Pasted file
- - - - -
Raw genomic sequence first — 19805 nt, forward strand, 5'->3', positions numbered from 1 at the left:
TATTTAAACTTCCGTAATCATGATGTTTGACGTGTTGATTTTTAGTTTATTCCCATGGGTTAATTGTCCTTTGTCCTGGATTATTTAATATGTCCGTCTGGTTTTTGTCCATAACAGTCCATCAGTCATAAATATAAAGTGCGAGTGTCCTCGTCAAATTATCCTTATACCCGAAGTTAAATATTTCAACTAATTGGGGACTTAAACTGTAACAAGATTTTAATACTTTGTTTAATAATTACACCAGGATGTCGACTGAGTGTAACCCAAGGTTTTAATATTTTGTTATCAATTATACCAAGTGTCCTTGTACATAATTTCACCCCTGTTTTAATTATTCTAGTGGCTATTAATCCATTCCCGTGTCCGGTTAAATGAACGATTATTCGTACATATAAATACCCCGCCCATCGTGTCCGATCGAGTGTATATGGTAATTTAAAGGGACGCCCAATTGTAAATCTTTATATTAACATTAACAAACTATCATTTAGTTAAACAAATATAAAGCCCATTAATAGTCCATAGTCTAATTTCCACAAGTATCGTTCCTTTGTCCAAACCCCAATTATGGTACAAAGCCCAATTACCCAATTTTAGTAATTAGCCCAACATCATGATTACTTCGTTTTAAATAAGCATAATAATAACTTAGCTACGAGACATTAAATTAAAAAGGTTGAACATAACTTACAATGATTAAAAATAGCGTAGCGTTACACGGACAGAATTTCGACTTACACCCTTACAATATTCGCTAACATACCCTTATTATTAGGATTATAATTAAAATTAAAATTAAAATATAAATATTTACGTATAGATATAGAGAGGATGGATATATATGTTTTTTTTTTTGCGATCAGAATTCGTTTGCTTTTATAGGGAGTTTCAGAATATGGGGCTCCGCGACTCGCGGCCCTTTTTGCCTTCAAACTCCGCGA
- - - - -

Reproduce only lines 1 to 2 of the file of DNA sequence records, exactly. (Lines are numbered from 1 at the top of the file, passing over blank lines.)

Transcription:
Raw genomic sequence first — 19805 nt, forward strand, 5'->3', positions numbered from 1 at the left:
TATTTAAACTTCCGTAATCATGATGTTTGACGTGTTGATTTTTAGTTTATTCCCATGGGTTAATTGTCCTTTGTCCTGGATTATTTAATATGTCCGTCTGGTTTTTGTCCATAACAGTCCATCAGTCATAAATATAAAGTGCGAGTGTCCTCGTCAAATTATCCTTATACCCGAAGTTAAATATTTCAACTAATTGGGGACTTAAACTGTAACAAGATTTTAATACTTTGTTTAATAATTACACCAGGATGTCGACTGAGTGTAACCCAAGGTTTTAATATTTTGTTATCAATTATACCAAGTGTCCTTGTACATAATTTCACCCCTGTTTTAATTATTCTAGTGGCTATTAATCCATTCCCGTGTCCGGTTAAATGAACGATTATTCGTACATATAAATACCCCGCCCATCGTGTCCGATCGAGTGTATATGGTAATTTAAAGGGACGCCCAATTGTAAATCTTTATATTAACATTAACAAACTATCATTTAGTTAAACAAATATAAAGCCCATTAATAGTCCATAGTCTAATTTCCACAAGTATCGTTCCTTTGTCCAAACCCCAATTATGGTACAAAGCCCAATTACCCAATTTTAGTAATTAGCCCAACATCATGATTACTTCGTTTTAAATAAGCATAATAATAACTTAGCTACGAGACATTAAATTAAAAAGGTTGAACATAACTTACAATGATTAAAAATAGCGTAGCGTTACACGGACAGAATTTCGACTTACACCCTTACAATATTCGCTAACATACCCTTATTATTAGGATTATAATTAAAATTAAAATTAAAATATAAATATTTACGTATAGATATAGAGAGGATGGATATATATGTTTTTTTTTTTGCGATCAGAATTCGTTTGCTTTTATAGGGAGTTTCAGAATATGGGGCTCCGCGACTCGCGGCCCTTTTTGCCTTCAAACTCCGCGA